It took some time for Tikkanen to be accorded proper recognition as an author. One reason may have been that in Finland newspapers are not normally regarded as a medium for literature. The tide began to turn in 1975: in the spring of that year he won the prestigious Eino Leino Prize, and the following autumn saw the publication of Brändövägen 8 Brändö Tel. 35 (‘Number eight Brändo Way, telephone three-five’), the first of a series of more or less autobiographical novels or memoirs. This won him a State Literature Prize. Further volumes, each with a different Helsinki address as its title, followed in 1976 and 1977, after which the series began to be known as the ‘address trilogy’. When an unexpected fourth volume, Georgsgatan, appeared in 1980, the series inevitably became the ‘Helsinki Quartet’. Reviewers compared the author to Swift, to Voltaire, to Strindberg; but in some Finland­-Swedish cultural circles the books have aroused more than a little resentment. Tikkanen, with immense candour and pitiless mockery, documents the decay of his own upper-class family and community, sparing neither himself nor his relatives and friends. Recession, war, alcoholism, a self-indulgent life-style and an increasingly democratised society have swept away most traces of the former upper class. The principal themes of the volumes are family, war, marriage and illness. Tikkanen’s passion for life rises superior to all the opposing forces. He says he wanted to show Death what a tough opponent it had taken on. In the last volume Tikkanen’s exhibitionism and nihilism are less marked: he even admits the possibility of a Supreme Being. After winning critical approval in Sweden, the first volume appeared in an English translation (Snobs’ Island, translated by Mary Sandbach, Chatto and Windus, 1979 and A Winter’s Day, Pantheon).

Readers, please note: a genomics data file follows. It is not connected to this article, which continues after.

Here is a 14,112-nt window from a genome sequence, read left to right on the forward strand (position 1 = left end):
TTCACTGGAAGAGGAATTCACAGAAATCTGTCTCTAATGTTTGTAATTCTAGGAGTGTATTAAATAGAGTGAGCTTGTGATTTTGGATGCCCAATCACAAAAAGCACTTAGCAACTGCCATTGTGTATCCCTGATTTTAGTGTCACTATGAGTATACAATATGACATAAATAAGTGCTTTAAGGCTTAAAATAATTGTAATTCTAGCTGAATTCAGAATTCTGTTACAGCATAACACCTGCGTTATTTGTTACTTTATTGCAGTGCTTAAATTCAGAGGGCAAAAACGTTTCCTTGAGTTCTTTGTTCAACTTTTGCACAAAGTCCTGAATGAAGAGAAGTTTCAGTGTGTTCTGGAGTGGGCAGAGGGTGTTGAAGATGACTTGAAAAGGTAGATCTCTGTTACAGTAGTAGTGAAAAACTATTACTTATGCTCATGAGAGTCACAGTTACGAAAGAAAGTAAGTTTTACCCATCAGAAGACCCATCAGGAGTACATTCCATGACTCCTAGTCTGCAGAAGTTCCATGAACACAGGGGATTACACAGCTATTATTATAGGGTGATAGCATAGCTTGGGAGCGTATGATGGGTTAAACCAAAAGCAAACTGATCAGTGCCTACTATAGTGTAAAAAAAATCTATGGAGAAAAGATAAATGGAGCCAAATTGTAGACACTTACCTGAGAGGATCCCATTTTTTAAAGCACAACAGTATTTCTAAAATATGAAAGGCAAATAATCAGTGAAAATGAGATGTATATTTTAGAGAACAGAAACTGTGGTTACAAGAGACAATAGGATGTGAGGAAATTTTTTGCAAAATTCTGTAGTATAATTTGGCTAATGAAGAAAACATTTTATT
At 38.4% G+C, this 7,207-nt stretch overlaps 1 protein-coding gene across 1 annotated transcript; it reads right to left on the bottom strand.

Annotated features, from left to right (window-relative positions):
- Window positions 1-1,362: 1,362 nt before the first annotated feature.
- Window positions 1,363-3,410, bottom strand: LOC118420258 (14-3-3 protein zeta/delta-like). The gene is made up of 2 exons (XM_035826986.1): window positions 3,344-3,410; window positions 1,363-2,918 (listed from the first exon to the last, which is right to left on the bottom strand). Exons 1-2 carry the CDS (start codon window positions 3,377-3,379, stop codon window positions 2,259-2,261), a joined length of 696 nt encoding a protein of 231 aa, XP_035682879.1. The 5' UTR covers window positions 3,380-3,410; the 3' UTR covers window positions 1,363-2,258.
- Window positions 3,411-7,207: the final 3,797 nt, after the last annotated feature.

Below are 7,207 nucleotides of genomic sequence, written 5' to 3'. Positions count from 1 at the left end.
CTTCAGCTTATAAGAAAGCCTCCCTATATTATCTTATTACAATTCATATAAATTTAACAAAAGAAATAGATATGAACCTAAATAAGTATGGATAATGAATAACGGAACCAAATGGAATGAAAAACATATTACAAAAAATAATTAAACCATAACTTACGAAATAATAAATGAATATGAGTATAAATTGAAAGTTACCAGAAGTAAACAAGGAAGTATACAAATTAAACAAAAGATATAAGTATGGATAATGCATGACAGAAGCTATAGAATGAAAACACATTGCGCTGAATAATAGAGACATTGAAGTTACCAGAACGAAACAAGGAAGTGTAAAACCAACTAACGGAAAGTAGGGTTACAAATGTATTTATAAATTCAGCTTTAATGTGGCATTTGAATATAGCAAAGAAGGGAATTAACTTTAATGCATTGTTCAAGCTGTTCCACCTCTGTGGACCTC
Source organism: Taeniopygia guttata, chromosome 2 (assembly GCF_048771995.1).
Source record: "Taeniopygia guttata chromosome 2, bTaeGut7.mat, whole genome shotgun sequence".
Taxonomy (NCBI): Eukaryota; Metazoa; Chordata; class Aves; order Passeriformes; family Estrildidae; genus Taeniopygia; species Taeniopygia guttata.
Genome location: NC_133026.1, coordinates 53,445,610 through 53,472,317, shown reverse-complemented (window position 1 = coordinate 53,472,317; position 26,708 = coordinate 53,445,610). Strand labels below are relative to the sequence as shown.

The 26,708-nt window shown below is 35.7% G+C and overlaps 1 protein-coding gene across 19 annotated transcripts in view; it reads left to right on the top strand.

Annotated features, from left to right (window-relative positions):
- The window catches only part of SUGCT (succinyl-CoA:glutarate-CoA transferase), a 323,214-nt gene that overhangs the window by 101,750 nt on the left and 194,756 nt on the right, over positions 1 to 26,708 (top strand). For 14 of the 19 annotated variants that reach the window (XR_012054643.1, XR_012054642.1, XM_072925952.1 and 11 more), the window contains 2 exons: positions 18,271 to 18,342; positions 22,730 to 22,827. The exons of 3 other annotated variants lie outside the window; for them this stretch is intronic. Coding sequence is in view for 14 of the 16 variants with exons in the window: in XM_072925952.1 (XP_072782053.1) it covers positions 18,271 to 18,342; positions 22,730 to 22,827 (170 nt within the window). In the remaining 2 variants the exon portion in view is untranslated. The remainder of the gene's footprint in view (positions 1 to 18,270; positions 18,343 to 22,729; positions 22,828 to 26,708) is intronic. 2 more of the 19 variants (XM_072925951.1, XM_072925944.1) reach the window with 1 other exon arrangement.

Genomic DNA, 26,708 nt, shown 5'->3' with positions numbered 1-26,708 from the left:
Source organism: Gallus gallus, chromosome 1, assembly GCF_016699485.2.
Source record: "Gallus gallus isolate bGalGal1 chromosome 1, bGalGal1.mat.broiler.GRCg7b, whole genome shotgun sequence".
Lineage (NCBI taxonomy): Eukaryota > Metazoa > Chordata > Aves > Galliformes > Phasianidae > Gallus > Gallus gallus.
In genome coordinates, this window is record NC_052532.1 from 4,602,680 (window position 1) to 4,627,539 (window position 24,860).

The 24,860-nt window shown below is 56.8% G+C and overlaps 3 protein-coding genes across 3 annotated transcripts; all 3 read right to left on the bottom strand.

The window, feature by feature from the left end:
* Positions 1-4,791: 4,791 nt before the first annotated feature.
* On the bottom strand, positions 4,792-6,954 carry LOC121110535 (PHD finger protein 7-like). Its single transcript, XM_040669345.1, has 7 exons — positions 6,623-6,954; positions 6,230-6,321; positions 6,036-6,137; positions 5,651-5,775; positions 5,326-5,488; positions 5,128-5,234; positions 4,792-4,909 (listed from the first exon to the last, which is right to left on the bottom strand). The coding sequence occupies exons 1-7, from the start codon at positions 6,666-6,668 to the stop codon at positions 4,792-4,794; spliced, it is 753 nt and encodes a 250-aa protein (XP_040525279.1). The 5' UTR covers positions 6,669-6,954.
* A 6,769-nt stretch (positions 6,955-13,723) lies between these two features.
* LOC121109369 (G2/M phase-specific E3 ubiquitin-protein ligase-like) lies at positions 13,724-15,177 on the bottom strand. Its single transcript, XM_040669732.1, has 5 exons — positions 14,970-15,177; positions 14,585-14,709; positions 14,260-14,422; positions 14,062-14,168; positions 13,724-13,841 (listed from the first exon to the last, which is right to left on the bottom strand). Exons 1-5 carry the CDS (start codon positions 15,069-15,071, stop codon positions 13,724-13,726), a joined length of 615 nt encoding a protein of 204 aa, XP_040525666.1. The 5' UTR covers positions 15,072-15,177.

Anti-war satire

Tikkanen belongs to a generation to whom the experience of war came during their most impressionable years. War was for him a truly horrifying experience. In one book he describes how he shot himself in the hand so as to get away from the front. The trauma of war colours Tikkanen’s whole view of the world: in his works war is a constant theme, opposition to war a constant message. The novel Hjältarna är döda (‘The heroes are dead’, 1961) is about young Helsinki men returning after the war, the difficulties they have in adapting themselves, their thirst for life. Ödlorna (‘The lizards’, 1965) is a gallery of pictures illustrating the senselessness and cruelty of war.